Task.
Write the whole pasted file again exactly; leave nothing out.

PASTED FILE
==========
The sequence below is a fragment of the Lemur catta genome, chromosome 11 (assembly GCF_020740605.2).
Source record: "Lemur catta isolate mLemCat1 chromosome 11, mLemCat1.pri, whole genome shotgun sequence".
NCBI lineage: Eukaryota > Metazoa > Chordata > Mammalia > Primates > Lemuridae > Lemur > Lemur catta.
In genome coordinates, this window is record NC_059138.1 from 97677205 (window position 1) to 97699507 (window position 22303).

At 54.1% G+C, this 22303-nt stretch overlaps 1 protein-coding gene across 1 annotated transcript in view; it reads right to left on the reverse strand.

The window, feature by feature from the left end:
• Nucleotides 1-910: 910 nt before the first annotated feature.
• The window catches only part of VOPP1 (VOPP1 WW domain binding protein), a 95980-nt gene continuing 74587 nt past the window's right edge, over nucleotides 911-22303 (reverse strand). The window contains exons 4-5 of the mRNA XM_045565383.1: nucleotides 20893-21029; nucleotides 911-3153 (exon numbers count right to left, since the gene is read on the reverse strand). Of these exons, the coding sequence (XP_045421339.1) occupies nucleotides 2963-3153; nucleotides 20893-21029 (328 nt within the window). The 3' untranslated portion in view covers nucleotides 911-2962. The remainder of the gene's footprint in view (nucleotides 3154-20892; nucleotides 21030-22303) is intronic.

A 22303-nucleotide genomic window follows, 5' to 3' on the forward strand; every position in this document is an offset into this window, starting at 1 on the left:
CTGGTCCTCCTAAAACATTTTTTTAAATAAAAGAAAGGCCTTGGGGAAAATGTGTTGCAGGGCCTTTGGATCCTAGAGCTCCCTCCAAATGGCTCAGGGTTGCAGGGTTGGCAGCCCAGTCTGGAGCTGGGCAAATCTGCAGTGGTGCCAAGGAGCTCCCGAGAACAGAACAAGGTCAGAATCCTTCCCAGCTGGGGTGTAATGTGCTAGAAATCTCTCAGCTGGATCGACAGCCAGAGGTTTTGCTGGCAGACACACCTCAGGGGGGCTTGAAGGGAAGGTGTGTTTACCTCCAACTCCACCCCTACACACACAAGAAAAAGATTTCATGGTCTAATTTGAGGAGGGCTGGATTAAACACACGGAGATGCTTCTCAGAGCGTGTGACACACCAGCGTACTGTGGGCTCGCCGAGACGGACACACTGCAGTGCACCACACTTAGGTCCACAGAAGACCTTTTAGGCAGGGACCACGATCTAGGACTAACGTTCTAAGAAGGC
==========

The sequence below is a fragment of the Lemur catta genome, chromosome 11 (assembly GCF_020740605.2).
Source record: "Lemur catta isolate mLemCat1 chromosome 11, mLemCat1.pri, whole genome shotgun sequence".
NCBI lineage: Eukaryota > Metazoa > Chordata > Mammalia > Primates > Lemuridae > Lemur > Lemur catta.
In genome coordinates, this window is record NC_059138.1 from 97677205 (window position 1) to 97699507 (window position 22303).

At 54.1% G+C, this 22303-nt stretch overlaps 1 protein-coding gene across 1 annotated transcript in view; it reads right to left on the reverse strand.

The window, feature by feature from the left end:
• Nucleotides 1-910: 910 nt before the first annotated feature.
• The window catches only part of VOPP1 (VOPP1 WW domain binding protein), a 95980-nt gene continuing 74587 nt past the window's right edge, over nucleotides 911-22303 (reverse strand). The window contains exons 4-5 of the mRNA XM_045565383.1: nucleotides 20893-21029; nucleotides 911-3153 (exon numbers count right to left, since the gene is read on the reverse strand). Of these exons, the coding sequence (XP_045421339.1) occupies nucleotides 2963-3153; nucleotides 20893-21029 (328 nt within the window). The 3' untranslated portion in view covers nucleotides 911-2962. The remainder of the gene's footprint in view (nucleotides 3154-20892; nucleotides 21030-22303) is intronic.

A 22303-nucleotide genomic window follows, 5' to 3' on the forward strand; every position in this document is an offset into this window, starting at 1 on the left:
CTGGTCCTCCTAAAACATTTTTTTAAATAAAAGAAAGGCCTTGGGGAAAATGTGTTGCAGGGCCTTTGGATCCTAGAGCTCCCTCCAAATGGCTCAGGGTTGCAGGGTTGGCAGCCCAGTCTGGAGCTGGGCAAATCTGCAGTGGTGCCAAGGAGCTCCCGAGAACAGAACAAGGTCAGAATCCTTCCCAGCTGGGGTGTAATGTGCTAGAAATCTCTCAGCTGGATCGACAGCCAGAGGTTTTGCTGGCAGACACACCTCAGGGGGGCTTGAAGGGAAGGTGTGTTTACCTCCAACTCCACCCCTACACACACAAGAAAAAGATTTCATGGTCTAATTTGAGGAGGGCTGGATTAAACACACGGAGATGCTTCTCAGAGCGTGTGACACACCAGCGTACTGTGGGCTCGCCGAGACGGACACACTGCAGTGCACCACACTTAGGTCCACAGAAGACCTTTTAGGCAGGGACCACGATCTAGGACTAACGTTCTAAGAAGGC